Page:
Eventually, I started to crumble beneath the pressure I was putting on myself. I won’t go into the many ways my life began to crack and tear at the seams. But it all came to an end when my body and mind went on strike. I woke up one day almost unable to get out of bed and utterly unable to hold a complete sentence in my mind. I couldn’t tell you what day it was, what I had eaten five minutes ago, or even if I had eaten. My husband would tell me something simple (like that he was going to take a shower) and literally two minutes later I couldn’t recall anything he’d said. Believe it or not, that day I had one of my kids bring my laptop to my bed (since I couldn’t manage the short walk to my office) and I tried to keep going on my edits, but my eyes refused to focus. I didn’t have a migraine, but my eyes were so blurry I literally couldn’t read. My kids were a couple of days behind on their schooling at the time so asking one of them for help was out of the question. I finally gave up and took a nap. I wound up sleeping through most of that day and the two days following it.

When I returned to work, I could only manage four hours of work each day before I had to close my computer. My brain wouldn’t function beyond that.

I managed to make my deadline, but only just barely. And that stressed me out. I had wanted to finish it early so I would have more time to work on marketing. But I had to let that ideal go and recognize that that was my goal and clearly not God’s plan.

I started trying to relax, but there were still so many commitments I had already made. I pushed my way through fulfilling my promises, but everything else was falling. And yet the compulsion to do more was still so strong that I literally handed my phone to my husband or my fifteen-year-old each night and told them not to give it back to me until the next morning. It was the only way I could actually ignore work. (My cell phone is our home phone so I can’t actually power it off.)

My husband had also had a very rough year (he was one of those responsible for the distribution of PPE during the pandemic) so in the spring of 2021, we decided to book a week-long staycation at a local mountain rental house. We would leave our computers at home and I would leave my phone in my suitcase for emergencies only.

That was the plan.

But less than a week before our trip, my family finally had an offer accepted to purchase our dream property. We had been trying to move for three years. So the vacation was canceled, I asked my publisher for an extension on my deadline, and we threw ourselves into packing, loading, and moving nine years worth of stuff for six people. It took nearly two months, four van loads, five huge rental trucks, and two rental trailers to get all our stuff moved.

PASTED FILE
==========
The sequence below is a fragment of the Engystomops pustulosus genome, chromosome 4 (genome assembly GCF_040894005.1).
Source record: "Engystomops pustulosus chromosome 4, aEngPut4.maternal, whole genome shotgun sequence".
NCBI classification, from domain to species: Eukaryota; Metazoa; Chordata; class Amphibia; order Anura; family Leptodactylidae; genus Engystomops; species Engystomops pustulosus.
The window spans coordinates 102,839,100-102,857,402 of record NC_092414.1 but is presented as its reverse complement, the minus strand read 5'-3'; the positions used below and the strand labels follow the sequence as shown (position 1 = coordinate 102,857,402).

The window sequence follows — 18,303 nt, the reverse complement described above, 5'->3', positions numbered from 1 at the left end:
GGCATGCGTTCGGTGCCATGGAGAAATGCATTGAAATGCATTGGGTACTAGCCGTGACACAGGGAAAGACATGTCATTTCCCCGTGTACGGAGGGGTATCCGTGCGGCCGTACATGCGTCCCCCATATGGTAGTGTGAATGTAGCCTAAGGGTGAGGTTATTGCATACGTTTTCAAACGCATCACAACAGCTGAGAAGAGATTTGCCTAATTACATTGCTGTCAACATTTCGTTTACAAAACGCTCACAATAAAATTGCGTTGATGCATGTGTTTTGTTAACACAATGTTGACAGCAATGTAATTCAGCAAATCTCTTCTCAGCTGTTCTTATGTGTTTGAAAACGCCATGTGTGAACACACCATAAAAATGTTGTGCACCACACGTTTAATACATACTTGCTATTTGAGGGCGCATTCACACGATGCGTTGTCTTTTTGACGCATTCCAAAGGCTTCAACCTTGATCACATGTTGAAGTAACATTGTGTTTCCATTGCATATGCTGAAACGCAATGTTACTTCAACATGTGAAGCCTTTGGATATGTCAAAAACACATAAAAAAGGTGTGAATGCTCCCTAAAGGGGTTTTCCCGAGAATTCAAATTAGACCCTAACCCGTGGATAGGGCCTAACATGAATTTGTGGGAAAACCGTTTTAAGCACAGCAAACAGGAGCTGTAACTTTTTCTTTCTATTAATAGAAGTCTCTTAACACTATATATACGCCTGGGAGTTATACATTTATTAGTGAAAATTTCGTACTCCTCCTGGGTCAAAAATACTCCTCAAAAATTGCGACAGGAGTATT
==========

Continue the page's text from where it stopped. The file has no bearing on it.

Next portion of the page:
And then I had just two weeks to finish the edits my publisher had asked for. So I did the only thing I could and put my blog on hold until July. By then my edits would be done and I hoped to be more settled in our new home.

I turned in my edits on time, but only managed to post one review in July.

It’s now the first week of August and we are still not unpacked, but we are settling into our new property. Plus, since turning in my latest round of edits, I have taken some time to exercise, breathe, pray, and seek God.

He has clearly shown me that I need to stop doing “all the things.” More specifically, I need to let my blog go. I have wrestled with this decision for weeks…months if I’m being honest. But it finally came down to one of those proverbial two-by-four-to-the-head moments. And I know, deep in my heart, that God wants me to step back from blogging. It is incredibly sad and a little bit scary for me to say this, but He has given me unshakable clarity.

This book blogging phase of my life has come to a close and I need to turn my focus to my family and the other blessings God has given me. It is a difficult step to take. I love sharing about amazing books. I love interacting with incredible book bloggers. I love supporting fellow authors whose books I want the world to read.

But I can’t do all the things I love. Not at the same time. It just isn’t possible.

And God has shown me that, for now, this is the part of my life He wants me to step away from. So this is me, stepping out in faith again. But instead of taking on something new, I am letting something go. And I am trusting God that it’ll be okay. He’s got this, too.

So, what does this mean? Am I disappearing from the interwebs? Am I quitting writing?

Absolutely not! I will still be writing the stories God has pressed on my heart, and I will continue to connect with my KRC and AAK members. In fact, I’ll probably move the focus of my book review shares to those two places. (When I read a good book, I can’t just keep it to myself!) I will still interact with readers via social media, but that interaction will almost certainly be changing as well. The details of that part of my journey are still unclear.

I hope that you understand my need to make this change and follow God’s prompting. If you have a moment to say a prayer for God’s wisdom regarding what else I should change, I’d be grateful.

If you have any thoughts on this topic or if my struggles are in any way relatable to you, I would love to hear from you! You can leave a comment below or email me at writeKathleen at gmail dot com.